“I’ve also read about that, although you’ve taken that sentence out of context. She followed with, ‘the Netherlands is too multifaceted to be summarised in a cliché.’ She wanted to express her appreciation for the great diversity in Dutch history. Are you suggesting, then, that diversity is a part of the Dutch identity?”

“So you really want a brief summary of our identity, even though there are countless studies, numerous travel reports by foreigners throughout the ages, and dozens of entertaining column collections written by expats and immigrants?”

“Absolutely. I’ve read quite a bit already, but it’s often so unclear and anecdotal. I don’t see any pattern. Identity is so often confused with this idea of image, the impression that other countries have of the Netherlands. In some South American countries they see the Dutch as brutes who murder children by means of their abortion policy, or kill their elderly with their euthanasia policy.

I’ve read enough about Russian newspapers claiming that the Dutch government deliberately encouraged a debate about the authenticity of a film star’s breasts to distract from the murder of filmmaker Theo Van Gogh in 2004, because of his anti-Islamic position. And about the Turkish president who, in 2017, blamed the Netherlands for the murder of 8,000 Bosnians during the Yugoslav Wars in the Balkans.

I’m not particularly interested in knowing about the Dutch self-image either, how the Dutch see themselves. Self-image tends to be just as far removed from reality as cultural stereotypes. Nor am I particularly interested in typical Dutch values and norms or culture.”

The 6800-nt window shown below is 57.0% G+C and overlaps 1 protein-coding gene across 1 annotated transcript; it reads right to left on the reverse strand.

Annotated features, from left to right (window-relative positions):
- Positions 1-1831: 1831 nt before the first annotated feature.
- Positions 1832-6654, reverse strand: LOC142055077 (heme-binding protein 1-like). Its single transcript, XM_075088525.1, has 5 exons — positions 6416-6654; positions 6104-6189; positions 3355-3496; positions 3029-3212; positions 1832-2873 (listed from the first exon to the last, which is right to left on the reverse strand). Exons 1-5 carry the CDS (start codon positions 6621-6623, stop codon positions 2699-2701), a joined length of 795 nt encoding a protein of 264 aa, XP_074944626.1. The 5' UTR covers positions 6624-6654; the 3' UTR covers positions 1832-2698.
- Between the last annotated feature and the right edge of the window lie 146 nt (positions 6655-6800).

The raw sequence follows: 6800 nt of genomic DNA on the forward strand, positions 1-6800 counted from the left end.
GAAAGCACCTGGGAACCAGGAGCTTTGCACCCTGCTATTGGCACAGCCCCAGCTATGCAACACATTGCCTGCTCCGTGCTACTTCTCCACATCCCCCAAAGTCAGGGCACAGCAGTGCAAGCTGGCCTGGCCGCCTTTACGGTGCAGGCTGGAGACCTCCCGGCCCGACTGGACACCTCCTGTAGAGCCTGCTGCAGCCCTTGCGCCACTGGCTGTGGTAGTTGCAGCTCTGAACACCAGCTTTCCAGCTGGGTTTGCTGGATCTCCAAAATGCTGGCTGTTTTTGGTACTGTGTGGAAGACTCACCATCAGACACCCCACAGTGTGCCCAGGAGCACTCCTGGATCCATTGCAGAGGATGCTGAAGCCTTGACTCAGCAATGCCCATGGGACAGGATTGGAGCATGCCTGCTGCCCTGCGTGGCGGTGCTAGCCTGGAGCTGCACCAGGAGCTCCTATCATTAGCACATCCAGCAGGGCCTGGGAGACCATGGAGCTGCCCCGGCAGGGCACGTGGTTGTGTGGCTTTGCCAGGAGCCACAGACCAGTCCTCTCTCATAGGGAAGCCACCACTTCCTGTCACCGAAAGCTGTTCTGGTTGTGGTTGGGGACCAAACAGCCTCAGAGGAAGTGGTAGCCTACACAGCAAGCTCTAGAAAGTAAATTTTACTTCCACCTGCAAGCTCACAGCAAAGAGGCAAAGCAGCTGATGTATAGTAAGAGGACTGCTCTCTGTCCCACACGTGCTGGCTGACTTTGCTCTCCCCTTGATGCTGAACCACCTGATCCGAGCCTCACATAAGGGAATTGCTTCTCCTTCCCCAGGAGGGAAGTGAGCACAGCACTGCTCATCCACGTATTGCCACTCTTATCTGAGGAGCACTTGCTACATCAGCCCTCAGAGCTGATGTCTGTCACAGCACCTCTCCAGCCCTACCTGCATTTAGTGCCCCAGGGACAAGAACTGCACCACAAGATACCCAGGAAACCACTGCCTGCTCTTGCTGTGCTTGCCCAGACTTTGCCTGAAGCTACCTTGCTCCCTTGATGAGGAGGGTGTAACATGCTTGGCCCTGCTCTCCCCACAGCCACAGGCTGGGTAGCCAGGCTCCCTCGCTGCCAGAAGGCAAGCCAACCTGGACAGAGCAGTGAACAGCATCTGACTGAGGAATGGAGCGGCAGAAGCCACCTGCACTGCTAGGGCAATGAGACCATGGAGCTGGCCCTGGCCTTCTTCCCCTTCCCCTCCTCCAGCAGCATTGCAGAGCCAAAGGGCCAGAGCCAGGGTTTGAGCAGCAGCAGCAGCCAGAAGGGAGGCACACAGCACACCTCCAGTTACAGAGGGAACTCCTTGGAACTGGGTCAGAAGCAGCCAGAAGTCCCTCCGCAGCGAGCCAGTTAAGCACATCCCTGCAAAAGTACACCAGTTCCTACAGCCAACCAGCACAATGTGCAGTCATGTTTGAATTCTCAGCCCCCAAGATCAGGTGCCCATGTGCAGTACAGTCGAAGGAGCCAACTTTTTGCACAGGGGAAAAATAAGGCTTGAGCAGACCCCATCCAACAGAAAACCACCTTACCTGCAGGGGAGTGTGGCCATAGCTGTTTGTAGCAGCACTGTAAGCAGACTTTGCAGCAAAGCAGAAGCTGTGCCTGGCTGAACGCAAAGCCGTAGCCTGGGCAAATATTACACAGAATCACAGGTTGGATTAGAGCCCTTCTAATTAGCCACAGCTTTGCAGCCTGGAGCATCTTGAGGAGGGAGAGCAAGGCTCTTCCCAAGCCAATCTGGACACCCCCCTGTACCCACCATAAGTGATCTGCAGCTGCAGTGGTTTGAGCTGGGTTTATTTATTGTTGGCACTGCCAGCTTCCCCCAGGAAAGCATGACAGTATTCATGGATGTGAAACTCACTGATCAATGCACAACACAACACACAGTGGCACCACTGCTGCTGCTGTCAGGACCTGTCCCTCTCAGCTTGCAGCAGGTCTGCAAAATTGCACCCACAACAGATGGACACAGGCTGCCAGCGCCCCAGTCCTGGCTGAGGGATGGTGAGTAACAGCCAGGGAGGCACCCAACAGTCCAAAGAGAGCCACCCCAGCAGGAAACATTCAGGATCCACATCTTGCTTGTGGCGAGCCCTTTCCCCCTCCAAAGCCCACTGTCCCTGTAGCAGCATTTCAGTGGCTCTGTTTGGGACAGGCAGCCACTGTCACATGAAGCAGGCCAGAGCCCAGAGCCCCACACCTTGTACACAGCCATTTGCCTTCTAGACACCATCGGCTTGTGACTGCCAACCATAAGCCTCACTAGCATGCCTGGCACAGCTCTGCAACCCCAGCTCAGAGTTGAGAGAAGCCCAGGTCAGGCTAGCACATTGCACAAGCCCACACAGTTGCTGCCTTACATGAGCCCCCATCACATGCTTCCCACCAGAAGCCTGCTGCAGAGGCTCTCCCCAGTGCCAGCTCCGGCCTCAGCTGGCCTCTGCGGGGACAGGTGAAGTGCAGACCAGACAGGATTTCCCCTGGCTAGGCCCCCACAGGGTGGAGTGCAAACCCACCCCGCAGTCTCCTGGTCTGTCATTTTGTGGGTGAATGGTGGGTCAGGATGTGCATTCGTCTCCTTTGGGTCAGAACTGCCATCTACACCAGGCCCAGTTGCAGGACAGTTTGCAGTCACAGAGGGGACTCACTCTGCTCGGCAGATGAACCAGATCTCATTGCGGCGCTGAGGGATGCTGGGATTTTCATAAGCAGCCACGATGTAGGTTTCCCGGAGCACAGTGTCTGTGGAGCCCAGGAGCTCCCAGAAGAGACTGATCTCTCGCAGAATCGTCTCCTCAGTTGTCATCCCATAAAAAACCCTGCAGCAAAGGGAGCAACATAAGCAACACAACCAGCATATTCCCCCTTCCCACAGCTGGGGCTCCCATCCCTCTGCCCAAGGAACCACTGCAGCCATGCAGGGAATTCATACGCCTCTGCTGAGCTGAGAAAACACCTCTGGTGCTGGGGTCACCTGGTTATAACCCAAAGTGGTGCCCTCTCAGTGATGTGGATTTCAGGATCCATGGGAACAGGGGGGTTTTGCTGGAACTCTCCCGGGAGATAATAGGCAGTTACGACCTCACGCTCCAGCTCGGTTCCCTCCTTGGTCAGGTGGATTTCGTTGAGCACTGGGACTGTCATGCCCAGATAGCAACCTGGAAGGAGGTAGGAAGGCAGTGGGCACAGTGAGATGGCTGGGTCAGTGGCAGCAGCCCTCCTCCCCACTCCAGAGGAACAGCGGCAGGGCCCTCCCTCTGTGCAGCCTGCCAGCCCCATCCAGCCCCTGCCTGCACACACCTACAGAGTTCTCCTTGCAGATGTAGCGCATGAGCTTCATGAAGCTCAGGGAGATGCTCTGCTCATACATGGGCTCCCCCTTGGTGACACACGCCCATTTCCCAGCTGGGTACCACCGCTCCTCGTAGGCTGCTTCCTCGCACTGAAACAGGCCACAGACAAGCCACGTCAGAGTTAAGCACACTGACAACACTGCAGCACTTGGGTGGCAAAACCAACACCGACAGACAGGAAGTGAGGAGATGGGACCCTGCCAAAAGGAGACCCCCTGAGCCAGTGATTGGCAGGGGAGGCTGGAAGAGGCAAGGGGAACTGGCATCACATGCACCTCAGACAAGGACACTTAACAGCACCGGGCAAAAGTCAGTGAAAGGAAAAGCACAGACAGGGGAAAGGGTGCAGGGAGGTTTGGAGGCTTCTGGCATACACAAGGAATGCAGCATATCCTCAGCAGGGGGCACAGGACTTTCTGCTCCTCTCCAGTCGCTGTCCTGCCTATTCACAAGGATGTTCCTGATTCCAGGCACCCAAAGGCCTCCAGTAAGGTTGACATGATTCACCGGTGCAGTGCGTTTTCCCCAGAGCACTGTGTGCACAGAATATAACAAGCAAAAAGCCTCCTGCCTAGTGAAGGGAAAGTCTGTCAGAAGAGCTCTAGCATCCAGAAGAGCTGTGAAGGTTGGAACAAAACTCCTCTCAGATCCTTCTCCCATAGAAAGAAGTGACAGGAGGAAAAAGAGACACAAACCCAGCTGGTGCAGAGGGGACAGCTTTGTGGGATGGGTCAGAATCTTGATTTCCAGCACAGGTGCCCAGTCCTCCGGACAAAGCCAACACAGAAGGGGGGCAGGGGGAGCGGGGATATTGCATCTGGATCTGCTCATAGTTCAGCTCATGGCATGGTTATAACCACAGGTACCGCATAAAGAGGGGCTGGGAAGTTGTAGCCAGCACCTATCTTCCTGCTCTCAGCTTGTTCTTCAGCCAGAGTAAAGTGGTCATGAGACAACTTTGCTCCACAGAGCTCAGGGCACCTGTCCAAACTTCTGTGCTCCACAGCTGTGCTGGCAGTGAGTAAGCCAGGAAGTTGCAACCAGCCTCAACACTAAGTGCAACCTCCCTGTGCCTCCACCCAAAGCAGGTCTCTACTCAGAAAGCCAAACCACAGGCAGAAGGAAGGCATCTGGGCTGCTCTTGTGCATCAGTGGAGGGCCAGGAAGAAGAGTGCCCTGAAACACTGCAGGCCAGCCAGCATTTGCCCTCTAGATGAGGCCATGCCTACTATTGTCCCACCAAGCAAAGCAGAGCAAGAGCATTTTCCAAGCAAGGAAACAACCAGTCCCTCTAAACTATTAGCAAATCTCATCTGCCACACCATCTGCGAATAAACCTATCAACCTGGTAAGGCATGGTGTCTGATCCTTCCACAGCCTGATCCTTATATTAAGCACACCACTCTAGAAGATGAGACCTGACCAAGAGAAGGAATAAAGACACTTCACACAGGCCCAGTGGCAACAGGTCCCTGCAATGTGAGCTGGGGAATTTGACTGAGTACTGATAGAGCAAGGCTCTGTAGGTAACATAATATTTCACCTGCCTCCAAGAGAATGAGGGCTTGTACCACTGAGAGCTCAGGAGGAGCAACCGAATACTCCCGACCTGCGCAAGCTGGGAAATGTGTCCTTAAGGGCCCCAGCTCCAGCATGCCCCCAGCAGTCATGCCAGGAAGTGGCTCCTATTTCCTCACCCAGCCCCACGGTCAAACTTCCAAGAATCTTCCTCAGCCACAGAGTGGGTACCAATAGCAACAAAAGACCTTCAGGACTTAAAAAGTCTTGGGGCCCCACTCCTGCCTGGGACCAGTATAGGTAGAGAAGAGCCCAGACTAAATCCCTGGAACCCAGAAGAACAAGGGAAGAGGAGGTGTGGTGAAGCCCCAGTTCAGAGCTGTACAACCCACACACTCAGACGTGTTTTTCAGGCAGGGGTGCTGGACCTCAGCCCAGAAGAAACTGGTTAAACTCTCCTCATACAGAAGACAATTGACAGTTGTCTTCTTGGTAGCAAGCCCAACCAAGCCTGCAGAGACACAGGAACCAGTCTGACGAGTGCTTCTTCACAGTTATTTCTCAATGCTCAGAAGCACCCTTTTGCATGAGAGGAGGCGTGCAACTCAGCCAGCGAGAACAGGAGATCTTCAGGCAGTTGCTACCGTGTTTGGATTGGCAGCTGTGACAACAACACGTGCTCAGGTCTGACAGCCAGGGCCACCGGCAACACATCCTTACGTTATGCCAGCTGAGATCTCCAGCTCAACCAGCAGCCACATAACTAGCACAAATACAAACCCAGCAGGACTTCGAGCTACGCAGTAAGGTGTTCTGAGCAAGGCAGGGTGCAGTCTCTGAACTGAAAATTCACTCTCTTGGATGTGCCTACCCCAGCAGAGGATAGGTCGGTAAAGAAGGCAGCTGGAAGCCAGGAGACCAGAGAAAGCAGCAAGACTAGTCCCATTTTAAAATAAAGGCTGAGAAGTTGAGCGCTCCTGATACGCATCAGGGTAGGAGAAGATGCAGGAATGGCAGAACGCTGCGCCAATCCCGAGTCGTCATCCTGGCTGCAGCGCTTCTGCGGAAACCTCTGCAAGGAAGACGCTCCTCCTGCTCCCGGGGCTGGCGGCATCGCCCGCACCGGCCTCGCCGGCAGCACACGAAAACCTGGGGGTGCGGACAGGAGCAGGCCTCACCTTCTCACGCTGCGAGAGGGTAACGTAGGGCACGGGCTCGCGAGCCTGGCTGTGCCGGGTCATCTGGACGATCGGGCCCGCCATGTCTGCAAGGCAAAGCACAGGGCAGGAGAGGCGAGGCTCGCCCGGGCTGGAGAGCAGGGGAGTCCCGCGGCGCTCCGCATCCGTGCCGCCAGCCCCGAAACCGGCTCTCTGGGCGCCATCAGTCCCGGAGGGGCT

Self-image tends to be just as far removed from reality as cultural stereotypes

“What do you mean? Self-image, values and norms, culture – aren’t they all aspects of identity?”

“Perhaps, but I’m talking about what is underneath all of that. Let’s take self-image; I understand that the Dutch like to see themselves as a rather sober people. True as that may be, how does that correspond with the phenomenon of ‘Orange fever’ at sporting events? Many Dutch people also seem proud of their colonial past, when in fact some might say they’d do well to be a little more ashamed of their history.

Self-perceptions are often incorrect, and they don’t say much about identity as a whole. It’s true that they are closer to identity than blatant generalisations, such as that ‘the Dutch are unable to handle their emotions’, but are these perceptions typically Dutch?

Now take values; one value could be, for example, ‘freedom of speech’. Yet the same value also applies in Sweden or America. Values can manifest into cultural norms. For example, the value of ‘respect’, in regard to an opponent or someone who thinks differently, is expressed in the action of shaking hands after a lively debate. Such a habit can then become a norm to which you are expected to comply. What does that mean for identity though?

In some other cultures this doesn’t happen in quite the same way. The Japanese bow to show respect, and in South Korea, a man is expected to pass through a doorway before a woman, so that he can first check the coast is clear. Muslim men are not supposed to shake hands with women, but does that really say anything about respect? These examples tell us more about Japanese and Korean etiquette and the male-female relationship in Muslim countries.

The idea of culture itself is, of course, such a vague concept. Take, for example, the Dutch custom to eat at six o’clock in the evening and watch the news at eight. Something like this might evoke a ‘typical Dutch’ image, but identity surely runs deeper than simply sharing a habit of sitting at the table at fixed times or on the couch to watch TV.”

“What you are asking is an incredibly difficult question! You are essentially asking about the DNA of the Netherlands. I’m afraid I’m not the person to answer that.”

“You mean you either don’t want to answer, can’t answer, or you don’t dare answer? Is that a typically Dutch response?"

This is your pilot speaking. We are now approaching Schiphol Airport. Right now it is busier than expected. As a result, we have unfortunately missed our landing slot and will now have to join the back of the queue. In the meantime, we will fly a few laps over the Netherlands. Enjoy the beautiful view. The current temperature in Schiphol is 18 degrees.